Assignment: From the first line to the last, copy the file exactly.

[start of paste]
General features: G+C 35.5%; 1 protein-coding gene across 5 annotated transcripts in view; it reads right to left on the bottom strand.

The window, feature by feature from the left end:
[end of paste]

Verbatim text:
General features: G+C 35.5%; 1 protein-coding gene across 5 annotated transcripts in view; it reads right to left on the bottom strand.

The window, feature by feature from the left end: